How to Create Good Jobs
The default strategy for many government officials isn’t working. Better policies could accomplish a lot.
In his 2011 book The Coming Jobs War, Gallup Chairman Jim Clifton writes that after years of research, his firm had concluded that “what the whole world wants is a good job.” That may not seem like much of a revelation, but Clifton’s emphasis is on the word “good” -- not the “gig economy,” but stable, regular, well-paid employment. The fact that the demand for good jobs far exceeds the supply is a real threat to political stability, Clifton writes, because “whether or not you have a good job defines your relationship with your city, your country and the whole world around you.”
Indeed, there aren’t enough good jobs -- even though we see plenty of work that needs to be done: infrastructure to be repaired or replaced, affordable housing to be built, and children, the sick and the elderly to be cared for. We frequently hear that jobs are disappearing due to globalization and automation. But their impact on jobs is probably minimal. Trade and technology could create as many good jobs as they destroy if we had the right policies in place, particularly those that impact women, immigrants and small businesses.
A report by McKinsey Global International last year estimated that by realizing the full potential of women in the workforce, every state and local government could add at least 5 percent to its economic output and half of the states could increase their GDPs by 10 percent. Policies that result in the increased availability of paid maternity leave, affordable child care and flexible work schedules would lead to significant increases in women’s workforce participation.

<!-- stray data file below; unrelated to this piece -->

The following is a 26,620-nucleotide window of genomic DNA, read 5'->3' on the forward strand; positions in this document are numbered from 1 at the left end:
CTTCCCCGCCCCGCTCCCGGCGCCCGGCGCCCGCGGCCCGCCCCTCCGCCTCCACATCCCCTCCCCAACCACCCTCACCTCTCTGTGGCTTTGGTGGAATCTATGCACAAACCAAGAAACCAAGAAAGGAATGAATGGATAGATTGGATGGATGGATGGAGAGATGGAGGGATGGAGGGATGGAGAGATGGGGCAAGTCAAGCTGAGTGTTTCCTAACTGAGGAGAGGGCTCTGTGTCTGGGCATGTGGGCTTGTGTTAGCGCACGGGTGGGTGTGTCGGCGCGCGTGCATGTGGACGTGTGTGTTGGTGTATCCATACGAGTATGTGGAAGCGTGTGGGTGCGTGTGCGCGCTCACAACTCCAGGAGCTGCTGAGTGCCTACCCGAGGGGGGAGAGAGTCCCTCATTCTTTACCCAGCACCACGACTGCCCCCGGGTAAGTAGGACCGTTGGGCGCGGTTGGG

We also need to make it easier for people to immigrate to the United States and provide a swift, rational path for them to become citizens. Clifton notes that a great deal of the internet technology boom can be traced back to just a thousand people, of whom more than half were immigrants. “America can’t win the coming jobs war,” Clifton writes, “without attracting the best talent and helping the talented become American citizens fast.”
And we need to make it easier for small businesses to compete by returning to the regulatory policies that, until the early 1980s, limited corporations’ market concentration through mergers and acquisitions. Mergers drive declining rates of entrepreneurship. From 1977 to 2013, the number of startups as a share of all firms fell from 16.5 percent to 8 percent, and their share of jobs declined from 5.7 percent to 2 percent.
“Sustainable job creation,” Clifton writes, “can’t be bought.” Yet, despite an ever-growing pile of evidence that chasing jobs with tax incentives and relaxed regulations doesn’t work, that’s still the default strategy for many state and local government leaders. It might create a few jobs, but rarely good ones. The communities whose leaders figure this out first are going to be the ones that win the jobs war.